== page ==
Draper and I have been talking about adding another regular on the blog — something to help wash down all of the great game and fish that’s served here. So, we present The Toast. Every now and then we’ll bring reviews, recipes and stories of our favorite drinks (and, no, not all will be booze) to enjoy with a meal or just to celebrate a good day outdoors.
I’ll kick The Toast off with some notes about a new whiskey I was lucky to enjoy over the last month: Crown Royal Black. I’m definitely more of a bourbon and rye guy, but I enjoy Canadian whiskey now and then. I’ve always liked classic Crown — but now I like Black more.
Black (90 proof) is stronger than Crown Royal (80 proof), and, as it’s name suggests, is darker in color — thanks to the added oak flavor. The whiskey is a little sweet, with notes of maple and vanilla. And, man, is it smooth. A couple Fridays ago, at the end of the workday, a few of us at the office enjoyed a drink of Black, neat. We were all impressed by how easy it went down.
I was curious how Black would work in a cocktail, so last night, with the last of my bottle, I mixed an Old Fashioned. I took one sip and wished I’d used the entire bottle for this cocktail. It was bold. It was smooth. It was balanced. I mean, it was really good. If only I could’ve made another…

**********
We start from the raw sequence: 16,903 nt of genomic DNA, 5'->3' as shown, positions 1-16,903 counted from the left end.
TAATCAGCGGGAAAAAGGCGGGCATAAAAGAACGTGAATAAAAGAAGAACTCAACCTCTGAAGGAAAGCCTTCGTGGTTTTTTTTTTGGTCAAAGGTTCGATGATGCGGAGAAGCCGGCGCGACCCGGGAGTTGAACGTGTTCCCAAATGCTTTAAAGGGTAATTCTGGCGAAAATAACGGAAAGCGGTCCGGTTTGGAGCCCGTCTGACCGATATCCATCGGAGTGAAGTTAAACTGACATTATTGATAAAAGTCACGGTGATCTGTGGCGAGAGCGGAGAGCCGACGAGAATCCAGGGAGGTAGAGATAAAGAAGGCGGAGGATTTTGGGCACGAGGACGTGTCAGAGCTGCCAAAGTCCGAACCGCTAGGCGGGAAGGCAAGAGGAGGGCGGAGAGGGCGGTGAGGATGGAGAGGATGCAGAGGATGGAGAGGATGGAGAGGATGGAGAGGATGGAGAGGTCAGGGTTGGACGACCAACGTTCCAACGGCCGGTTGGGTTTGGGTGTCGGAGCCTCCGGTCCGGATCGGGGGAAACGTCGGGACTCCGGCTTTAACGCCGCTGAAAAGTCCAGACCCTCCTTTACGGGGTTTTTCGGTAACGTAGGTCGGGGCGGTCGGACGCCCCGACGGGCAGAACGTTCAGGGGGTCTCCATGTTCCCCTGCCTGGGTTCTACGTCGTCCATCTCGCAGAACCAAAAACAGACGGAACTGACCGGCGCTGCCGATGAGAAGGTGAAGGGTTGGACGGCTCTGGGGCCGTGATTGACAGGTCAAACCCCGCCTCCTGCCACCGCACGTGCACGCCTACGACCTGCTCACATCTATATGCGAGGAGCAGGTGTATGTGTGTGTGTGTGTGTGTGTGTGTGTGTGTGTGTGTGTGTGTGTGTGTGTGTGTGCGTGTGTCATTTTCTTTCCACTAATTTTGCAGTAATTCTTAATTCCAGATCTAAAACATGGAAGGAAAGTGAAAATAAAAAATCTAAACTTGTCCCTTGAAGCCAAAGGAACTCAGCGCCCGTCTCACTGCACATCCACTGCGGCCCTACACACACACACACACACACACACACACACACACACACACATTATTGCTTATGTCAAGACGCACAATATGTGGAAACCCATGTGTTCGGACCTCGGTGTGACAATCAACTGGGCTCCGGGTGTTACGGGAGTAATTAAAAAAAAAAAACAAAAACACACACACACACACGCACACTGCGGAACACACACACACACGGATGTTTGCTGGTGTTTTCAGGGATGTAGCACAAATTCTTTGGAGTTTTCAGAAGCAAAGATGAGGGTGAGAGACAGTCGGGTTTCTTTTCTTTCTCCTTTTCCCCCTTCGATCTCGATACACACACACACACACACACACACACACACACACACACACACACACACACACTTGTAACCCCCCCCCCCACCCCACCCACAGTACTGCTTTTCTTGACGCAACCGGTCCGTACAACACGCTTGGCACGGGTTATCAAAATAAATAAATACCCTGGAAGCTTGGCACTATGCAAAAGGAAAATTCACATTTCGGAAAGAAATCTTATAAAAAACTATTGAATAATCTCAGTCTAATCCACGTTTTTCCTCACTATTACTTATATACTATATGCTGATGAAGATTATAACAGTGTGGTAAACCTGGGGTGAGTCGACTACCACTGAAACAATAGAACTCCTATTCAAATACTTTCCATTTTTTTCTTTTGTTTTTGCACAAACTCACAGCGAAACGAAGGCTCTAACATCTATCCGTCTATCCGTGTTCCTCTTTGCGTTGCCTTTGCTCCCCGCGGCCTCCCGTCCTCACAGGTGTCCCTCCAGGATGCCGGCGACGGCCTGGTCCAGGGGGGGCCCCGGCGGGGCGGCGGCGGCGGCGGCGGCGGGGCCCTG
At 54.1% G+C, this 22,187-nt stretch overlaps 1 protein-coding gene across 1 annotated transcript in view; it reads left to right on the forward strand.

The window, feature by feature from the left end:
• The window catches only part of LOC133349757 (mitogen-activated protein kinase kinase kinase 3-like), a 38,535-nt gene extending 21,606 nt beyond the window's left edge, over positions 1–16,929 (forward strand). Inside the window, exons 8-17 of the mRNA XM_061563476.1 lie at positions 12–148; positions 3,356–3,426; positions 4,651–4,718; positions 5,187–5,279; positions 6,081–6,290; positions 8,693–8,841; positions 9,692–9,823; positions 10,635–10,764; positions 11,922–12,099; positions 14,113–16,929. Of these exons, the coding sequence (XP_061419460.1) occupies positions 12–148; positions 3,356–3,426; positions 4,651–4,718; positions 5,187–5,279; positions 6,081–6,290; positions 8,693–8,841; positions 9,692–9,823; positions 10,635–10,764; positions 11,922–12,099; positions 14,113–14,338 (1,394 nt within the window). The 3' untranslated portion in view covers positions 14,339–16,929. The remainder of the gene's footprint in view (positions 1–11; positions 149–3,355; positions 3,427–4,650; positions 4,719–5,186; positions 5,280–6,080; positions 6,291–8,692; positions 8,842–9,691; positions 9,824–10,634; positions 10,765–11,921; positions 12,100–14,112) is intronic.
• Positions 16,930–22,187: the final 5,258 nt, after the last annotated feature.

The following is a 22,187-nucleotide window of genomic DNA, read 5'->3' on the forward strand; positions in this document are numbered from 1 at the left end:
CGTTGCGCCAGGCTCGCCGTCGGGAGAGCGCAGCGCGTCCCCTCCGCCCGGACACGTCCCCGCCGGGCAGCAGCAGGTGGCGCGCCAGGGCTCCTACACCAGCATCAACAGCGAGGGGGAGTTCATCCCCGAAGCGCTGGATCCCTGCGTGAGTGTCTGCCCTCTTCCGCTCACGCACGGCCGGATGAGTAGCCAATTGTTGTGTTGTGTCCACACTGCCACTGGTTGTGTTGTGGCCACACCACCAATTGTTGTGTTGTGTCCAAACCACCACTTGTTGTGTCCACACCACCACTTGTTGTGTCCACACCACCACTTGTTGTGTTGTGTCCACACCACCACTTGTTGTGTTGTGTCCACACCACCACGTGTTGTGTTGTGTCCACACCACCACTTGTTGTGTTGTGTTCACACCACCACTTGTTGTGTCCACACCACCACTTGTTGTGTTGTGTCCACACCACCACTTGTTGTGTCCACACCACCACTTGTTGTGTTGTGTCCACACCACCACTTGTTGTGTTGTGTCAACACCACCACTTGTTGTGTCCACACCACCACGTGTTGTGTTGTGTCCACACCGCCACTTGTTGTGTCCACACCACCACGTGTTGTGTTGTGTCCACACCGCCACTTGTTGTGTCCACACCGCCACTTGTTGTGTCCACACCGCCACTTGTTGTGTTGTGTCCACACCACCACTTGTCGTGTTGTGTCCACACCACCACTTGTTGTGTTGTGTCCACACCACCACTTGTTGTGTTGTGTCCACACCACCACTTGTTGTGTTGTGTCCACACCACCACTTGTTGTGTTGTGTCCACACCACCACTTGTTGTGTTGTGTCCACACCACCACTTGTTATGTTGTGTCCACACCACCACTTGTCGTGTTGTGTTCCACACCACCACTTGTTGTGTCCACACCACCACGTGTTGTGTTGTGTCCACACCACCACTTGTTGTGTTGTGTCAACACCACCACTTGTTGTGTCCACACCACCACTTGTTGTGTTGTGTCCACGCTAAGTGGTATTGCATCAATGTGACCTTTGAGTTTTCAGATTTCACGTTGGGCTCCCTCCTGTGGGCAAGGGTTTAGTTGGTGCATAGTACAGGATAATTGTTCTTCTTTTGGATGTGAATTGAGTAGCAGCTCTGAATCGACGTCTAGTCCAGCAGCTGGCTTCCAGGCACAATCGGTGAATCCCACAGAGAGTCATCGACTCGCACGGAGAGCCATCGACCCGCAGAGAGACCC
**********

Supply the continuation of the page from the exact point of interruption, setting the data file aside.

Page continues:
I’ve written about the Old Fashioned before, but what follows is what I’ve found to be the absolute perfect recipe. (The “research” was grueling, let me tell you.) I hope you enjoy.
The (Perfect) Old Fashioned
1/4 ounce rich simple syrup*
3 dashes Angostura bitters
2 ounces Crown Royal Black (or a good rye or bourbon)
Orange peel for garnish
*Unlike simple syrup, which is equal parts sugar and water, a rich simple syrup is two parts sugar to one part water. Add two cups of turbinado sugar and one cup water to a sauce pan. Heat over medium low, stirring frequently to dissolve the sugar. As soon as the syrup shows signs of boiling, remove it from the heat and let cool. The syrup will last about a month._
Add the syrup and bitters to a rocks glass and stir. Add the whiskey. Add ice (preferably one large block) and stir about 20 to 30 times, or until you feel the outside of the glass turn cold. Let the cocktail sit.
In the meantime, cut a chunk of peel from an orange. (You want the peel only. The white pith will make the drink bitter.) Hold the peel over the glass, and squeeze the oils in to the drink. Then run the peel around the rim of the glass before dropping it into the drink. Stir the cocktail a couple more times. Cheers.